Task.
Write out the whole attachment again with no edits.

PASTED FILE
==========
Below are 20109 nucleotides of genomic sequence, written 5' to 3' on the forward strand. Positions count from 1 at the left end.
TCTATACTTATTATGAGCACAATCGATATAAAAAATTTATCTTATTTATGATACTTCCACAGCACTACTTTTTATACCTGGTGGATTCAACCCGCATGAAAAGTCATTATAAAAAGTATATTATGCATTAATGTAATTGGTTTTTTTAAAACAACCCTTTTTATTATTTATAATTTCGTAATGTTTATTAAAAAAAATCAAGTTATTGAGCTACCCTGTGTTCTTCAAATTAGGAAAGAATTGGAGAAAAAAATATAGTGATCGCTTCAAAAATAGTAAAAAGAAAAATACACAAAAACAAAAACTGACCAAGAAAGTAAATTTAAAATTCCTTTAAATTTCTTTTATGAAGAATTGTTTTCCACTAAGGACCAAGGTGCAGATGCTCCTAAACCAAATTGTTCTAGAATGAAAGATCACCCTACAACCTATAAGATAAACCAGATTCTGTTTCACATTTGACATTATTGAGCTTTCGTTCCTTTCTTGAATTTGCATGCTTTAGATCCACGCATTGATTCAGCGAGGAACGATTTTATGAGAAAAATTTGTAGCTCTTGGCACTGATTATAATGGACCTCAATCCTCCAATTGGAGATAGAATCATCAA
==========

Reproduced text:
Below are 20109 nucleotides of genomic sequence, written 5' to 3' on the forward strand. Positions count from 1 at the left end.
TCTATACTTATTATGAGCACAATCGATATAAAAAATTTATCTTATTTATGATACTTCCACAGCACTACTTTTTATACCTGGTGGATTCAACCCGCATGAAAAGTCATTATAAAAAGTATATTATGCATTAATGTAATTGGTTTTTTTAAAACAACCCTTTTTATTATTTATAATTTCGTAATGTTTATTAAAAAAAATCAAGTTATTGAGCTACCCTGTGTTCTTCAAATTAGGAAAGAATTGGAGAAAAAAATATAGTGATCGCTTCAAAAATAGTAAAAAGAAAAATACACAAAAACAAAAACTGACCAAGAAAGTAAATTTAAAATTCCTTTAAATTTCTTTTATGAAGAATTGTTTTCCACTAAGGACCAAGGTGCAGATGCTCCTAAACCAAATTGTTCTAGAATGAAAGATCACCCTACAACCTATAAGATAAACCAGATTCTGTTTCACATTTGACATTATTGAGCTTTCGTTCCTTTCTTGAATTTGCATGCTTTAGATCCACGCATTGATTCAGCGAGGAACGATTTTATGAGAAAAATTTGTAGCTCTTGGCACTGATTATAATGGACCTCAATCCTCCAATTGGAGATAGAATCATCAA